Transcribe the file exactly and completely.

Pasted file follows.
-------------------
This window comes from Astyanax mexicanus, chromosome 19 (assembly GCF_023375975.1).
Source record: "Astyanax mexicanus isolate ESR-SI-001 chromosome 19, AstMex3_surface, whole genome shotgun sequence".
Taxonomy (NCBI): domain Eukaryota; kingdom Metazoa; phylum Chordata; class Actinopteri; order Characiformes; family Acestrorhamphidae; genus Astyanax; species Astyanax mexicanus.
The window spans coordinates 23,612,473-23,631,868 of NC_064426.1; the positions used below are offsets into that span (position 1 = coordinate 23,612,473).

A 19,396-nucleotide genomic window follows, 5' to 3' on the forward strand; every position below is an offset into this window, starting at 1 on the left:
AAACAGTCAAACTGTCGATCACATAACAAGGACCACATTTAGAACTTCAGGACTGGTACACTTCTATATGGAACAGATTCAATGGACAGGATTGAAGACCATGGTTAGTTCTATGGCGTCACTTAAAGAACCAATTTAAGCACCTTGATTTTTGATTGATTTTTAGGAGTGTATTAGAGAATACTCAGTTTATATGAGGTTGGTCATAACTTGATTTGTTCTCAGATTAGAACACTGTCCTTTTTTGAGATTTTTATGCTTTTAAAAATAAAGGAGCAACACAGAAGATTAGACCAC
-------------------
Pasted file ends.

This window comes from Astyanax mexicanus, chromosome 19 (assembly GCF_023375975.1).
Source record: "Astyanax mexicanus isolate ESR-SI-001 chromosome 19, AstMex3_surface, whole genome shotgun sequence".
Taxonomy (NCBI): domain Eukaryota; kingdom Metazoa; phylum Chordata; class Actinopteri; order Characiformes; family Acestrorhamphidae; genus Astyanax; species Astyanax mexicanus.
The window spans coordinates 23,612,473-23,631,868 of NC_064426.1; the positions used below are offsets into that span (position 1 = coordinate 23,612,473).

A 19,396-nucleotide genomic window follows, 5' to 3' on the forward strand; every position below is an offset into this window, starting at 1 on the left:
AAACAGTCAAACTGTCGATCACATAACAAGGACCACATTTAGAACTTCAGGACTGGTACACTTCTATATGGAACAGATTCAATGGACAGGATTGAAGACCATGGTTAGTTCTATGGCGTCACTTAAAGAACCAATTTAAGCACCTTGATTTTTGATTGATTTTTAGGAGTGTATTAGAGAATACTCAGTTTATATGAGGTTGGTCATAACTTGATTTGTTCTCAGATTAGAACACTGTCCTTTTTTGAGATTTTTATGCTTTTAAAAATAAAGGAGCAACACAGAAGATTAGACCAC